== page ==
Something that we hear about frequently these days is how we need to prepare for the future of work. With the growing use of automation, artificial intelligence and online services, many different jobs that are currently performed by humans will continue to be taken over by efficient machines.
People will apparently have to focus on developing soft skills and creativity—the very things that make them human and superior to a machine. That is, at least until machines are so advanced that they can replicate or outperform humans in creative endeavours. Really, nothing is safe.
We’re already in the midst of this seismic societal shift and for those who are unfamiliar with the terminology, it’s generally referred to as the ‘Fourth Industrial Revolution’ or ‘Industry 4.0’ (I cringe at the second moniker).
As far as I’m concerned, although many of the technologies that are replacing (and will continue to replace) humans are new, the trend of replacing humans in general is not. There’s a reason that it’s referred to as the fourth revolution: this has all happened before. Humanity survived the earlier march of mechanisation.
Still, while I try to retain some optimism for the future and remember that history does tend to repeat itself, it does feel strange and somewhat unsettling to see tangible examples of this societal shift in person. This isn’t just a future thing; it’s happening now.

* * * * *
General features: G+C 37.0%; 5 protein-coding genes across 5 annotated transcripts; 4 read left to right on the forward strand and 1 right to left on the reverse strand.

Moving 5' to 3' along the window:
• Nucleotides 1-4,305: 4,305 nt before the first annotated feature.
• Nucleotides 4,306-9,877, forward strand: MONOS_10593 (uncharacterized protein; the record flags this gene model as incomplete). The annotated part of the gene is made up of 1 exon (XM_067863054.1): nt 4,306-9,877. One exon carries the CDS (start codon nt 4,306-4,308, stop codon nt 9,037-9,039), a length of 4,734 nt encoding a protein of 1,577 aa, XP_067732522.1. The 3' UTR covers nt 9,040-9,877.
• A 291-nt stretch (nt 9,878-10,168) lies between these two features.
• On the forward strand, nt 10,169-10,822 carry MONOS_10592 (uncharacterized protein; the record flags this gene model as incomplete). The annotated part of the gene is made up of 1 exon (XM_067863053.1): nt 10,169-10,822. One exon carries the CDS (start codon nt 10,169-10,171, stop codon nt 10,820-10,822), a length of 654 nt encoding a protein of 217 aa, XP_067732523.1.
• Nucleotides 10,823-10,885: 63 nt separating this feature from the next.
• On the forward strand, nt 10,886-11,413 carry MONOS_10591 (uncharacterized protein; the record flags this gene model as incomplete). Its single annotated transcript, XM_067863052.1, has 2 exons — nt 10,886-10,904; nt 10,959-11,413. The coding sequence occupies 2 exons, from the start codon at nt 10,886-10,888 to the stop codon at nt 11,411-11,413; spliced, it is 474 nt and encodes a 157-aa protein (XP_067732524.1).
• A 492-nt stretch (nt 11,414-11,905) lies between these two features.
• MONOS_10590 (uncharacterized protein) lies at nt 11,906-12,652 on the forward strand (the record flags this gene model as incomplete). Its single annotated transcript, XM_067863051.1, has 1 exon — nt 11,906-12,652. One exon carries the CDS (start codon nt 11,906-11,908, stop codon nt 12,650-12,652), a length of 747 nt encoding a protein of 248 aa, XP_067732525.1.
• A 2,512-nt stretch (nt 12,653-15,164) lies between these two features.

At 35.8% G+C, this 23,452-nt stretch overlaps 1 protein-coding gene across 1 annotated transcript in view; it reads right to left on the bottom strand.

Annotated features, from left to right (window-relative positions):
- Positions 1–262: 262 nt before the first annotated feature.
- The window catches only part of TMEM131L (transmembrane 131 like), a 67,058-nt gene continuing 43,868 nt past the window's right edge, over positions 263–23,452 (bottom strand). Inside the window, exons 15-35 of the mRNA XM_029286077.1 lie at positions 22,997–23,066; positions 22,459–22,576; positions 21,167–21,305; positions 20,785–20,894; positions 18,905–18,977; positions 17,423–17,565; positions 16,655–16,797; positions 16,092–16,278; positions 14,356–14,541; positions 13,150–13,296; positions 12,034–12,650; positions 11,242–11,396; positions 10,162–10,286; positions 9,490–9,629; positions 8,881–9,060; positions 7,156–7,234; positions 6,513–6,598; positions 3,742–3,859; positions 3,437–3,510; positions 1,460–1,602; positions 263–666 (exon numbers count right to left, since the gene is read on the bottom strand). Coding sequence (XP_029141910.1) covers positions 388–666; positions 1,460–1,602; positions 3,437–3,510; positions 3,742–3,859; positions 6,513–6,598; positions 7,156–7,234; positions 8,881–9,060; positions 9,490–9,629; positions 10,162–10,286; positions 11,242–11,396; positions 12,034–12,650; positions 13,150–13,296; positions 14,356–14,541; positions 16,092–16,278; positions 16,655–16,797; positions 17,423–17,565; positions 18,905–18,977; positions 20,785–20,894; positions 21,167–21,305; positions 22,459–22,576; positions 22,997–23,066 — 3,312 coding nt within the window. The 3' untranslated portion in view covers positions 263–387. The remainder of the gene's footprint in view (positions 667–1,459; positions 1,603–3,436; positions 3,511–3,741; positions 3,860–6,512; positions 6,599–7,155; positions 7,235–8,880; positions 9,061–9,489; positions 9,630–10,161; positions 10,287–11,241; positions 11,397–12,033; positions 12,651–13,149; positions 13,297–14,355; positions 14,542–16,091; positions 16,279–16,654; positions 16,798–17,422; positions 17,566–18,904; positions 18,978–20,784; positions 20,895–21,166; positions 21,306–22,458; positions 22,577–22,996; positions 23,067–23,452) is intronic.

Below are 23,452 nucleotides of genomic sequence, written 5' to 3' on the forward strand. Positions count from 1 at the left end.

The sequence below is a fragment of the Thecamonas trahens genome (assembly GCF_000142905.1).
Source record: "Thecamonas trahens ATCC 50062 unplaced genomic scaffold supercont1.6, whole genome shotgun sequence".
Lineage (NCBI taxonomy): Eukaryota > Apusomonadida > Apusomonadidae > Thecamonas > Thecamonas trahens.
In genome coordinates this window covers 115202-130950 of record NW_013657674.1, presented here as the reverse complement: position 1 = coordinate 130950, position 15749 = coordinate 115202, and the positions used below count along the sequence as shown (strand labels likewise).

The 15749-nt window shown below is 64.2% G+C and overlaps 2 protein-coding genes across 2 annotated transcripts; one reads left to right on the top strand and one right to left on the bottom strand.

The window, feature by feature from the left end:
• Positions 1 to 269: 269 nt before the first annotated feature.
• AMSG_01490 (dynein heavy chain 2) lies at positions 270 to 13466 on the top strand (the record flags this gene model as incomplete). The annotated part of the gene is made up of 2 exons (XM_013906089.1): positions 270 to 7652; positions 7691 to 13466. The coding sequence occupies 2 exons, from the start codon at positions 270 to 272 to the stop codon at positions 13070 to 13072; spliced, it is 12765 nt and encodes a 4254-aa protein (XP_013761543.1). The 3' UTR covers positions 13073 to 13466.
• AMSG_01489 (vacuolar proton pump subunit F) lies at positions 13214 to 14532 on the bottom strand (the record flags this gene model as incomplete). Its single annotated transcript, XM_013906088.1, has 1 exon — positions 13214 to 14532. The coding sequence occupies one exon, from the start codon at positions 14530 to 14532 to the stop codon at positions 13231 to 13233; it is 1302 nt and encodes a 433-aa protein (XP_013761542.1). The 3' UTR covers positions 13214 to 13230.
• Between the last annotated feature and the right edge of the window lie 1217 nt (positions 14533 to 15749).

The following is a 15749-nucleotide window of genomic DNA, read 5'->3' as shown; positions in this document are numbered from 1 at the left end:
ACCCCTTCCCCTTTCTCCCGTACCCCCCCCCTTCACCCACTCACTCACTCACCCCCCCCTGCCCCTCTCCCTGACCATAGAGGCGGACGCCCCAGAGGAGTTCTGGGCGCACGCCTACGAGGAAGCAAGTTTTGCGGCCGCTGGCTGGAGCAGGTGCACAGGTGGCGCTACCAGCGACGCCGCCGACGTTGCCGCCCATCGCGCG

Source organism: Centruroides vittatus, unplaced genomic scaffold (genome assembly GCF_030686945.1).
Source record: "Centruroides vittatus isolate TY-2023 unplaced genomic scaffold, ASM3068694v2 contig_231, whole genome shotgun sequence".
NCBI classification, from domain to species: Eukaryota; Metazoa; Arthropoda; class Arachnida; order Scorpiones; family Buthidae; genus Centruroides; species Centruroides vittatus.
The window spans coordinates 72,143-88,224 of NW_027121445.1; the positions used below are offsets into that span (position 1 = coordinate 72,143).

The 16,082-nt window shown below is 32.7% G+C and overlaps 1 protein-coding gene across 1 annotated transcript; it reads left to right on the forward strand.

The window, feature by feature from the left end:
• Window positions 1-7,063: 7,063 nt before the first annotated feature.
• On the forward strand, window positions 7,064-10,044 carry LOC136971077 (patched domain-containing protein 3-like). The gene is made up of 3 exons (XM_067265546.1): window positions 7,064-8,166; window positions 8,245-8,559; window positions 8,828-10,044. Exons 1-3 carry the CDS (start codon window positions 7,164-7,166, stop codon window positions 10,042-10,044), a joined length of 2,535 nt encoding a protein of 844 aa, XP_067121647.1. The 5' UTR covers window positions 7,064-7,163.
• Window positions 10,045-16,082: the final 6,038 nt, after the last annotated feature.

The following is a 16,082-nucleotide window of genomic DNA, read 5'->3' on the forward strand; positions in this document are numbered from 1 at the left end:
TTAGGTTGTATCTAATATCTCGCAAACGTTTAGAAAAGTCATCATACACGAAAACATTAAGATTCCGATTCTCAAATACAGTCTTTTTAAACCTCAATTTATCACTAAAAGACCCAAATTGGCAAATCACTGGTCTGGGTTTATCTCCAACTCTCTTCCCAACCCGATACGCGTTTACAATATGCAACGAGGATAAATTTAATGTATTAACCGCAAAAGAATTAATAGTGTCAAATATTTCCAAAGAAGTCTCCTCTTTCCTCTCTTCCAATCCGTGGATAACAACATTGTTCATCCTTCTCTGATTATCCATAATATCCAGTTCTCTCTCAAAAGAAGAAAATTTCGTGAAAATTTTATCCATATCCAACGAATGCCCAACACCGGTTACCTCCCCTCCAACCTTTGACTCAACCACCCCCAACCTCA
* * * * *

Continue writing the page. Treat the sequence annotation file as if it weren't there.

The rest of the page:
One instance of such human replacement presented itself when my wife and I went to see a movie on the weekend. Upon entering the cinema with our tickets in Apple Wallet, already booked online, we expected to go to a counter to have a human scan our barcodes and let us through the foyer. This was not the case; we were confronted by a normal counter, which one would expect to see manned, but instead had automatic scanners and printers ready to receive us in front of where a person would normally be standing.
To be clear, we are accustomed to seeing automatic checkouts at supermarkets; the difference there is that it is a new kind of space in the supermarket, with a series of computers and scanners arranged appropriately with a human stationed nearby to provide assistance. In the case of the cinema ticket counter, machines had been installed into the very place where a human being would traditionally stand. This was not the creation of a new interface or service context; it was the presentation of pure human replacement, an awkward transition into what the company clearly envisages to be the future.
All in all, the movie was most enjoyable and we had a great evening. That being said, there was something strange and lacking about going into a cinema, which is fundamentally a public place, and not having to deal with a person in receiving a ticket. There was no one there to rip a ticket, scan a digital equivalent or simply say, ‘Enjoy the movie’.
Yes, this is one small example of automation out of many possible situations, however it is a noticeable change that can affect how you understand and move through such a space. It alters the experience. Cinemas should be competing with automated alternatives in the home like Netflix by providing a human-service experience, not falling into the trap of dehumanising their service offerings and ultimately losing their point of differentiation.
We should ask ourselves: in the quest for incredible efficiency over ‘slow’ human interaction, what are we losing in the long run?